U.S. Women's Soccer Team Prepares For World Cup
RACHEL MARTIN, HOST:
The Women's World Cup begins in Canada in a few weeks. All eyes will be on the U.S. team, which won the tournament twice in 1991 and in 1999. The team is ranked as the second best in the world according to FIFA. Megan Rapinoe is a midfielder for the Seattle Reign and is part of the U.S. national team. This will be her second World Cup. Megan joins us on the line from California. Hey, Megan, welcome to the show.
MEGAN RAPINOE: Thank you.
MARTIN: So what's going on with the team at this point? I mean, do you start to taper down your practice tempo?
RAPINOE: Yes. Definitely. At least we'd hope so. Sometimes it doesn't feel like it, but they're like, trust us, we're tapering. And I'm like, I'm so tired.
MARTIN: (Laughter). This is not a taper.
RAPINOE: Yeah. No, we are starting to kind of taper down. This is sort of our last kind of, like, you know, major preparation camp. We have a game at the end of this camp, and then we have one more game in New York. So this is kind of our last thing, and then we'll really be properly tapering off after that.
MARTIN: So I know you've talked a lot about this because it's been a big headline in the sports world. Some of our listeners might not have heard about this, though. There is a controversy surrounding this World Cup over the playing field, over the turf because this is going to be the first international tournament played entirely on artificial turf. You and others have been really critical about this. Why? How is that going to affect the games do you think?
RAPINOE: I just think that it's - and I don't really think this can be argued with. I just think it's a second-rate surface. And if FIFA is really serious about arguing that it wasn't a second-rate surface, well, then they would put other major championships or other major games around the world - not just men's games, but women's game as well - I think they would put those all on turf.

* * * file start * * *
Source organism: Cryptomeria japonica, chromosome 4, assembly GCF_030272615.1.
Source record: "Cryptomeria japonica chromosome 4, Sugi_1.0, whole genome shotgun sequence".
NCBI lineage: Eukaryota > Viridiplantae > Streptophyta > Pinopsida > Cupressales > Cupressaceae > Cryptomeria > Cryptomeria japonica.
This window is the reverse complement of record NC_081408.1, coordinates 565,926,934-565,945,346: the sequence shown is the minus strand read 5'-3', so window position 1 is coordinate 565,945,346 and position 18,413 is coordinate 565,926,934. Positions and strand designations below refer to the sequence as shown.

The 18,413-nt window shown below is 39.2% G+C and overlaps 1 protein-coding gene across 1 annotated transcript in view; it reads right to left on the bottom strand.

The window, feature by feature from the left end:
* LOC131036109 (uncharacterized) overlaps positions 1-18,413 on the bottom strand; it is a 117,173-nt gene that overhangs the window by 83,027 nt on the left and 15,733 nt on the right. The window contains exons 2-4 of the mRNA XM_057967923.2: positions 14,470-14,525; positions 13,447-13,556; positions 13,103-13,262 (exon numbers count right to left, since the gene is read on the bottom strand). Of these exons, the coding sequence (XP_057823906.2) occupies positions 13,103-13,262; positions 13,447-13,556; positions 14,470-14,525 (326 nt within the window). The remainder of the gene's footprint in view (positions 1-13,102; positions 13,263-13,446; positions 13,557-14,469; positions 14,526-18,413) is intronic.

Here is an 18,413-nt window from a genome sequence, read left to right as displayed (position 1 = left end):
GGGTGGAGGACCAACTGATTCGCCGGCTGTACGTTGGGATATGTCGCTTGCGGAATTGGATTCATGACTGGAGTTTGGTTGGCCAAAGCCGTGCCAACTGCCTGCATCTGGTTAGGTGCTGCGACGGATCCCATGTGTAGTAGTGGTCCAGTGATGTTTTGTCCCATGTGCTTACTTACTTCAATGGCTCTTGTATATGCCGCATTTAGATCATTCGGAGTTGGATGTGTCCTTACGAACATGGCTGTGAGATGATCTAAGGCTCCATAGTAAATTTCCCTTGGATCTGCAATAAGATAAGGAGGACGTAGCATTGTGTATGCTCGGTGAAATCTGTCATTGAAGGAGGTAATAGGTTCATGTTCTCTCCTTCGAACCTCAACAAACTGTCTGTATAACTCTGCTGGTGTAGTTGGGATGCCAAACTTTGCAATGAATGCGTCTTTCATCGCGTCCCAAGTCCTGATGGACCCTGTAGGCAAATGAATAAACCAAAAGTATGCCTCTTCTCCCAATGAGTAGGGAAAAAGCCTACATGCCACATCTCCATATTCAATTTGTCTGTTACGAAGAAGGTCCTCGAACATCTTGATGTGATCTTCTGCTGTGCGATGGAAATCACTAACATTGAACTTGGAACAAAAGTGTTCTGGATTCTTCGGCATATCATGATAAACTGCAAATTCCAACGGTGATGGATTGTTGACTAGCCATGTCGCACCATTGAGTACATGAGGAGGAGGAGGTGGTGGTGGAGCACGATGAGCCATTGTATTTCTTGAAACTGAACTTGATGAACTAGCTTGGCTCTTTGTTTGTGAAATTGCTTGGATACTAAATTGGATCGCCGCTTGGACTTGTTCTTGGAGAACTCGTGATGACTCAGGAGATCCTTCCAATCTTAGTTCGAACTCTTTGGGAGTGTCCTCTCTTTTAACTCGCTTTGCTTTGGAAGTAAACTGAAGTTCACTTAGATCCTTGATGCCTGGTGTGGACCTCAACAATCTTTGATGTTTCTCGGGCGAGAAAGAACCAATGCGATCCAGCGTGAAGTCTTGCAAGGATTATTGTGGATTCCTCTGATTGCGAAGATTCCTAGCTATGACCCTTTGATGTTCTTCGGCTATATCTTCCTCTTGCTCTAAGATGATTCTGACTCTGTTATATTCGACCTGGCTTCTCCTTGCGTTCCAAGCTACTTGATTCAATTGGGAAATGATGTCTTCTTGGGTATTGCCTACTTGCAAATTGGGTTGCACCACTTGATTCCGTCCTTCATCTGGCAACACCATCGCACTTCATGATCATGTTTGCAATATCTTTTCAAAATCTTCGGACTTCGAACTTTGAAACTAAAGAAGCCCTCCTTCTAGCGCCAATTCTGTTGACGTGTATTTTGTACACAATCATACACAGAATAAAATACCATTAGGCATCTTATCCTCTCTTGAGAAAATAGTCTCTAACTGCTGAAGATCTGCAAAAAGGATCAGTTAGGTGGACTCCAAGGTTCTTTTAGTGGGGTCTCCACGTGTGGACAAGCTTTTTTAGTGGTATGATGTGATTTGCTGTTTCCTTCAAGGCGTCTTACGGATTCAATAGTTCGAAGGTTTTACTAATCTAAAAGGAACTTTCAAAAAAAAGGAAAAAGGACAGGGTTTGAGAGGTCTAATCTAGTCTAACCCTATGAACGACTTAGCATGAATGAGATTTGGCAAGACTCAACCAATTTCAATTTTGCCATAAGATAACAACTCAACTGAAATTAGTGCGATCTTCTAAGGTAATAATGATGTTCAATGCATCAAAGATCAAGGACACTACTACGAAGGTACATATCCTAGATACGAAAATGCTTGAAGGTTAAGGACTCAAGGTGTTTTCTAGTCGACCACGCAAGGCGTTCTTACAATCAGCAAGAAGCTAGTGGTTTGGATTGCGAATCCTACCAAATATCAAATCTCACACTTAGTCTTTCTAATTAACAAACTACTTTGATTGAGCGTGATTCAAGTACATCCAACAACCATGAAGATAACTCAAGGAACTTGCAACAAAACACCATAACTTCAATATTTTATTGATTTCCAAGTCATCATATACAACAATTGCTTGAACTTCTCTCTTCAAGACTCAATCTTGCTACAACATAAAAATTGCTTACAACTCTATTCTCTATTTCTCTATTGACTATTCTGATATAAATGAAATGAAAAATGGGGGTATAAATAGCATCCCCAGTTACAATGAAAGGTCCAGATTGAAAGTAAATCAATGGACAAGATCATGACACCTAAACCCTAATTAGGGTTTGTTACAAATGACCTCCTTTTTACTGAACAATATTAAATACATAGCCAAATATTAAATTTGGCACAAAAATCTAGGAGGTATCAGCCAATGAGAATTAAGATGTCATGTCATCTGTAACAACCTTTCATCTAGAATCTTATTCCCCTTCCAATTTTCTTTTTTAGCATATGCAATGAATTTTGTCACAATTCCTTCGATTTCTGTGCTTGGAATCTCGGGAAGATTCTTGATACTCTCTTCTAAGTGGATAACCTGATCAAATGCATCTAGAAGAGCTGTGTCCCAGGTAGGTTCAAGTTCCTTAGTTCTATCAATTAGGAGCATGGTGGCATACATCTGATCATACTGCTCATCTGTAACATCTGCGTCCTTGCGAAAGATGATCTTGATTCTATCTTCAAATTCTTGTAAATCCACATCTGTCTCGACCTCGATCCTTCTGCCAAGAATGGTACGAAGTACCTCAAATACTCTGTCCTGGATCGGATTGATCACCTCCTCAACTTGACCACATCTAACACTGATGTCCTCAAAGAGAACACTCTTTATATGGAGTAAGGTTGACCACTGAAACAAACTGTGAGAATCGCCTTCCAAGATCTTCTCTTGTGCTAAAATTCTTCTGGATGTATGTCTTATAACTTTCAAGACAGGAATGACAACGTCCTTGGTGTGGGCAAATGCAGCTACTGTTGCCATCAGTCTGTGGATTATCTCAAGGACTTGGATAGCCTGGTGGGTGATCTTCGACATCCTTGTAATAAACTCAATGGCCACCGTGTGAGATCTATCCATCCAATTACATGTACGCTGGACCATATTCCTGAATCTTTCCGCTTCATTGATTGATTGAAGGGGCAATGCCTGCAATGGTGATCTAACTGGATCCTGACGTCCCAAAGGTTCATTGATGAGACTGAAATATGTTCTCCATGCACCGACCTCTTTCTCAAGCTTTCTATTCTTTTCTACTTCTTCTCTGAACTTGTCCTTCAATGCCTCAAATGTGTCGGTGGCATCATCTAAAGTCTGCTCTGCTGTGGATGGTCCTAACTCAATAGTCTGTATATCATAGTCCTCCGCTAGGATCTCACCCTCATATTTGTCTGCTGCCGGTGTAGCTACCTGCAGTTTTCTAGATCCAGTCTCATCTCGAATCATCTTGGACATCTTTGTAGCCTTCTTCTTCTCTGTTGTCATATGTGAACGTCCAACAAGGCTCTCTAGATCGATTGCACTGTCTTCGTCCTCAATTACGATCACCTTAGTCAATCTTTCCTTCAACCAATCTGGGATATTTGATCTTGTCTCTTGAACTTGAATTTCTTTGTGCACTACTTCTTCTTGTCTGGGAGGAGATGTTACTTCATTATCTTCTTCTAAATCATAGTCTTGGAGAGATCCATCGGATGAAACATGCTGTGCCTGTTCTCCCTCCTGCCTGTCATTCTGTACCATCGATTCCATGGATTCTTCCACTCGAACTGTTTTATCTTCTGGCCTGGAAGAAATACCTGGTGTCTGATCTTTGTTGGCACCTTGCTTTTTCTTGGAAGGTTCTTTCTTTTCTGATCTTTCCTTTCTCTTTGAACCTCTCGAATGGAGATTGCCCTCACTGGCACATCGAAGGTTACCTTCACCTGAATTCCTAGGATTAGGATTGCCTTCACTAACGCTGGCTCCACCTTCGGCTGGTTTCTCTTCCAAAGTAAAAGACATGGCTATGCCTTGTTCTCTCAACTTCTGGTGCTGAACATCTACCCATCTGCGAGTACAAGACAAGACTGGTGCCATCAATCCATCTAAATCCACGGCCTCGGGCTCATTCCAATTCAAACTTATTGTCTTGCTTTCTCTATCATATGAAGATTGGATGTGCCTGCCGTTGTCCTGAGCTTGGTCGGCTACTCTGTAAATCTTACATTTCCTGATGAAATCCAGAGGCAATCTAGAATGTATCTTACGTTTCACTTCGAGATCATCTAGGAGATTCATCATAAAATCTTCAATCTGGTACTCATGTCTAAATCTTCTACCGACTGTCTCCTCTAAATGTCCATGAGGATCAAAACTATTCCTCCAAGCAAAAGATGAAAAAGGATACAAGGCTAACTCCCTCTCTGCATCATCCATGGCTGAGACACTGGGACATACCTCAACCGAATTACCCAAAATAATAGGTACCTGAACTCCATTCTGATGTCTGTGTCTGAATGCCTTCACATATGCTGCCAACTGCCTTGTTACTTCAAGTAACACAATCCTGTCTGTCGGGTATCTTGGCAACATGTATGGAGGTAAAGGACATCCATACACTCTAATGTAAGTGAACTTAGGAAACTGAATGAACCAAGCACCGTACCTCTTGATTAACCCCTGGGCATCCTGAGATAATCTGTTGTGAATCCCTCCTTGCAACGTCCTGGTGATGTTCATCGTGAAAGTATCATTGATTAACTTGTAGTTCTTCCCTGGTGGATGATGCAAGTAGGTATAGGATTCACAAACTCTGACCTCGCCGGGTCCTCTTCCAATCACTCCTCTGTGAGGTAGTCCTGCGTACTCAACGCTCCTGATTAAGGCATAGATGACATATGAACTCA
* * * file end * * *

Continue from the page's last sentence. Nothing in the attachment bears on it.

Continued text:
MARTIN: Does it say anything about the status of the women's sport? I mean, do you think this would be happening to the Men's World Cup?
RAPINOE: Well, no, it would never happen to the Men's World Cup. I think - I don't know if it says to the status of the women's game because I think we've come a long way. And I think a lot of people really respect it, and it's such a high level. But I think it says a lot about what FIFA thinks about the women's game.
MARTIN: Let's talk about the tournament, the games, the teams you're going to face. Who are you most worried about?
RAPINOE: You know, I think within our group, I think Nigeria's going to be a really interesting team to watch. They've done really well at the last couple youth championships. France has played extremely well all year. They gave us a hell of a game back in February. So I think that they are still there just with a lot more experience under their belt.
MARTIN: And lastly, can I just have you describe the U.S. game? You know, every team has kind of a style or adjectives people use to describe the game that the team plays. How is the U.S. women's team described? What's your game like?
RAPINOE: I think traditionally, we've always been very fit and fast and physical, and we have that sort of physical element that we can just outlast teams. And we have that grit and that mentality that we're never going to quit. But I think that we've added a lot of flare and creativity. And I don't think we get enough credit for how technical we are across-the-board.
MARTIN: Megan Rapinoe. She'll be competing with the U.S. national team at the Women's World Cup next month in Canada. Megan, good luck.
RAPINOE: Thank you very much. And thank you for having me on.
NPR transcripts are created on a rush deadline by Verb8tm, Inc., an NPR contractor, and produced using a proprietary transcription process developed with NPR. This text may not be in its final form and may be updated or revised in the future. Accuracy and availability may vary. The authoritative record of NPR’s programming is the audio record.